with a prison term of less than two years. They also are responsible
for detaining young offenders).
The Don Jail, Toronto, Ontario.
Built in the 1860s.
Records from these institutions date from 1832 to 1986, although there are some gaps. These Ontario criminal records include:
- Adult inmate records,
from 1993-1961, and 1971 – 1983. These are legal documents relating to
the imprisonment of adults in provincial jails / institutions. A
partial index exists;
- Registers, which recorded information about inmates, reasons for imprisonment, and the conditions of their terms;
files, which provide additional information regarding custody and
medical attention. They supplement the information contained in the
- Other miscellaneous records, such as Surgeon’s registers, punishment registers, and log books of daily occurrences.
Probation and Parole
The Archives also has some records relating to probation and parole,
dating from approximately 1950 to 1980. Ontario criminal records
containing personal information about paroled inmates include the
- Selected case files from the Ontario Board
of Parole and the Probation and Parole Field Offices of the Ministry of
- Ontario Board of Parole
minute books (RG 8-53), 1910-1932: Information recorded in these books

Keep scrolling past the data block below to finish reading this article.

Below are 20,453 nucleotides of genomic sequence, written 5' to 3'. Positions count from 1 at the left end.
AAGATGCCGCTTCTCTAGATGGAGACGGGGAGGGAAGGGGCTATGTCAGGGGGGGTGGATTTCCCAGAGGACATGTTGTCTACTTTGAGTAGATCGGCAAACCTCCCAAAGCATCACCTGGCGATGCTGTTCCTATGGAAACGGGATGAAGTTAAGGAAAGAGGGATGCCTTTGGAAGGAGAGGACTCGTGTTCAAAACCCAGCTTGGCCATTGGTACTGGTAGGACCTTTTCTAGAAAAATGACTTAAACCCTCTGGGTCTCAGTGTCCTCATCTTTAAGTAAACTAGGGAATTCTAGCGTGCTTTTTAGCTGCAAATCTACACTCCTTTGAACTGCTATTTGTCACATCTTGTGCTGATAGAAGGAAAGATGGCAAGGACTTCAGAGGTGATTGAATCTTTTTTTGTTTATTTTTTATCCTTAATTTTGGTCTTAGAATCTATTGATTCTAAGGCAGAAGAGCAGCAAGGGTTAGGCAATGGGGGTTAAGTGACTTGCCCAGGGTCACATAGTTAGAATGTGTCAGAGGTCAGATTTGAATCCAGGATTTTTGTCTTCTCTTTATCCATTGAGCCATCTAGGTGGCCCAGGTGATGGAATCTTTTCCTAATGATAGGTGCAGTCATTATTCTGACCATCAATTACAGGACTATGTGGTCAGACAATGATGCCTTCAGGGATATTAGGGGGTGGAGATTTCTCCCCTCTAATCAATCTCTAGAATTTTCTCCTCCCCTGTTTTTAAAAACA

includes names of inmates appearing before the Board and Board
- Ticket of leave register (RG 8-55), 1911-1915: “Ticket of leave” was an early term used to refer to parole.
employment of sentenced persons register (RG 8-57), 1921-1922: This
register documents individuals who were allowed to work and live outside
the prison while still officially serving their sentence. and
Board of Parole register (RG 8-59), 1917-1921: This register was used
by the Board of Parole to document all prisoners committed to penal
institutions in Ontario.
The Coboconk, Ontario Jail. In use from 1884 to 1922,
it is one of several claiming to be the smallest jail in Canada.
It measures 4.57 m by 8.84 m (26.68 m2),
or 15 feet by 29 feet (about 287 sq ft).
How do I Access the Records?
For those able to travel to the Ontario Archives, the building is
located on the grounds of York University in Toronto, Ontario. The
134 Ian Macdonald Boulevard
Toronto, Ontario, Canada
Telephone: 1-800-668-9933 Toll-Free Number (Ontario only);
Regular No.: 416-327-1600
Fax Number: 416-327-1999
those researching from a distance, there is an inter-library loan
service for microfilm. However, you may wish to contact the Archives to
determine whether the documents you are requesting are available on
microfilm, and if so, whether they are subject to any access
restrictions due to privacy considerations.
The other alternative, of course, is to hire a local researcher to do more in-depth research for you.
in all, it appears that there is a great deal of information available
with respect to those who served time in Ontario jails. It may indeed
help you to find your roots, and unravel the mystery surrounding a
particular family member that no-one will talk about, even generations